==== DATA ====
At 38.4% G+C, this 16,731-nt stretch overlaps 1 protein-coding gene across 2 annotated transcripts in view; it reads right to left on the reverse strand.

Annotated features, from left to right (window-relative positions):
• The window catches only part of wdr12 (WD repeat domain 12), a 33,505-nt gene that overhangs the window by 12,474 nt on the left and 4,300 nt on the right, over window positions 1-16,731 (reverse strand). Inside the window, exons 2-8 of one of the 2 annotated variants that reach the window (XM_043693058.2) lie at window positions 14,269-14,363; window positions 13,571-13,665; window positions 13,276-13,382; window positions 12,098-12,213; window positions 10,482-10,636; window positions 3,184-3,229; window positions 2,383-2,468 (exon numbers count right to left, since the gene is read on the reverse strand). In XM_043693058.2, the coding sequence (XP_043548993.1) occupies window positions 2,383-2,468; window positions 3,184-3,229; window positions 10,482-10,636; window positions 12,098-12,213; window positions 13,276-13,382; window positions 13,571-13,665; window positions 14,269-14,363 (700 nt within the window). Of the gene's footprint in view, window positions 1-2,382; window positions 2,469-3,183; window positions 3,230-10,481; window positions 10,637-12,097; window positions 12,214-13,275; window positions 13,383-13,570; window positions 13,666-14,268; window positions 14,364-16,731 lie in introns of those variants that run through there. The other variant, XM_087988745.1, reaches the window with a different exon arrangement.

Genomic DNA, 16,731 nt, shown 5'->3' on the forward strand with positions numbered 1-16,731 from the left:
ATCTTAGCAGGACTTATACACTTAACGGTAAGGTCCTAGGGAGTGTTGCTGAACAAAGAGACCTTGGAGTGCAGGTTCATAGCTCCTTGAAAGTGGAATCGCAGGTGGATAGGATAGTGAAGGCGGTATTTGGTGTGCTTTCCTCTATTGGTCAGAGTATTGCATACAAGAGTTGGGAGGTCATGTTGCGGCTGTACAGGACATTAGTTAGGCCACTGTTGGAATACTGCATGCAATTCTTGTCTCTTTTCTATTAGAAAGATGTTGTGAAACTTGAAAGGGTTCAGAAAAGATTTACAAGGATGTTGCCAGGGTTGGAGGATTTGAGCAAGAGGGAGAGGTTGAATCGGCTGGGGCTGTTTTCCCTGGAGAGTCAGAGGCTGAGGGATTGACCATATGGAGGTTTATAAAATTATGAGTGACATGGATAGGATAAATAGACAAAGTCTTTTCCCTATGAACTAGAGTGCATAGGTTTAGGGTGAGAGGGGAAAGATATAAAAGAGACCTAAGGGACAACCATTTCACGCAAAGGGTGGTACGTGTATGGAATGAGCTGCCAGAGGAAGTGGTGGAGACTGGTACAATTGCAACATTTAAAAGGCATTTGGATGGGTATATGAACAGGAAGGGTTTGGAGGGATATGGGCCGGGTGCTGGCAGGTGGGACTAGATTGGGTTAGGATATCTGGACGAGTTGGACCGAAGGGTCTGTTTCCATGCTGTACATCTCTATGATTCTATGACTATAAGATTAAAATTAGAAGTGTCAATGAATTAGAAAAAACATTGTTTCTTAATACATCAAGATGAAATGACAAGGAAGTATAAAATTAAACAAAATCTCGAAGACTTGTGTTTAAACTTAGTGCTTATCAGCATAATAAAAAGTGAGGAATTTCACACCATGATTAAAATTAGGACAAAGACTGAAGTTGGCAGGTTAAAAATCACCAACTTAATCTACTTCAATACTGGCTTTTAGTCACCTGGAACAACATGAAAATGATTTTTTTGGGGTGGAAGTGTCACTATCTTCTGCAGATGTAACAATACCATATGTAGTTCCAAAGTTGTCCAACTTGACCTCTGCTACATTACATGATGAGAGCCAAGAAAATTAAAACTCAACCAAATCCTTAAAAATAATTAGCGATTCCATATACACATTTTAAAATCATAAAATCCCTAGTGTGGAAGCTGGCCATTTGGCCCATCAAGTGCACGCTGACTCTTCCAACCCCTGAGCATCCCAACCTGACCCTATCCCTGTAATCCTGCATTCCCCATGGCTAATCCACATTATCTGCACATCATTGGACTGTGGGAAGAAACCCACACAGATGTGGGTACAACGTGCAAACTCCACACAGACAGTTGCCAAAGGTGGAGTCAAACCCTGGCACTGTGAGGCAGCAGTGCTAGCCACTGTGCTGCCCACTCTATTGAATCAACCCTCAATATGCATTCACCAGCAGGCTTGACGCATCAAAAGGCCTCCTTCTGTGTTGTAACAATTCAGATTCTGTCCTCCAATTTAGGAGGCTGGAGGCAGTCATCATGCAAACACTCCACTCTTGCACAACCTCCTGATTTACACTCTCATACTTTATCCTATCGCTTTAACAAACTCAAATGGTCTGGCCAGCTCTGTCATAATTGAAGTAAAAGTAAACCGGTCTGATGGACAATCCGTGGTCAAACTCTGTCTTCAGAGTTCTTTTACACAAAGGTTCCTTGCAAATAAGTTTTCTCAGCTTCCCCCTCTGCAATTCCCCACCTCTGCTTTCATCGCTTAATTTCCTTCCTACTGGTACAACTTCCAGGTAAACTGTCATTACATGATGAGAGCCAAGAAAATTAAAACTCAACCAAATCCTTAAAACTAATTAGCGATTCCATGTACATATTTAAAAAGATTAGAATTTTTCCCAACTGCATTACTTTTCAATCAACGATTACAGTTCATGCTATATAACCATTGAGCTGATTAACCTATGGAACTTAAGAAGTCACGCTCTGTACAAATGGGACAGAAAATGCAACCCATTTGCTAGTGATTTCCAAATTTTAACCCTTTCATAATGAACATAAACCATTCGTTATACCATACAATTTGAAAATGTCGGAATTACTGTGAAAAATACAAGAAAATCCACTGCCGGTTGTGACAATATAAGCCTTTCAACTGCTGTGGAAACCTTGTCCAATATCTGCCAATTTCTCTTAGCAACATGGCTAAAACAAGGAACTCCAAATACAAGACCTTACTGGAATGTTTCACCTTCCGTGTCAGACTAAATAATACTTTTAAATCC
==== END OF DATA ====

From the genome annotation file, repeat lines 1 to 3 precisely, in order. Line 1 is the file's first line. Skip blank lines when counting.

At 38.4% G+C, this 16,731-nt stretch overlaps 1 protein-coding gene across 2 annotated transcripts in view; it reads right to left on the reverse strand.

Annotated features, from left to right (window-relative positions):
• The window catches only part of wdr12 (WD repeat domain 12), a 33,505-nt gene that overhangs the window by 12,474 nt on the left and 4,300 nt on the right, over window positions 1-16,731 (reverse strand). Inside the window, exons 2-8 of one of the 2 annotated variants that reach the window (XM_043693058.2) lie at window positions 14,269-14,363; window positions 13,571-13,665; window positions 13,276-13,382; window positions 12,098-12,213; window positions 10,482-10,636; window positions 3,184-3,229; window positions 2,383-2,468 (exon numbers count right to left, since the gene is read on the reverse strand). In XM_043693058.2, the coding sequence (XP_043548993.1) occupies window positions 2,383-2,468; window positions 3,184-3,229; window positions 10,482-10,636; window positions 12,098-12,213; window positions 13,276-13,382; window positions 13,571-13,665; window positions 14,269-14,363 (700 nt within the window). Of the gene's footprint in view, window positions 1-2,382; window positions 2,469-3,183; window positions 3,230-10,481; window positions 10,637-12,097; window positions 12,214-13,275; window positions 13,383-13,570; window positions 13,666-14,268; window positions 14,364-16,731 lie in introns of those variants that run through there. The other variant, XM_087988745.1, reaches the window with a different exon arrangement.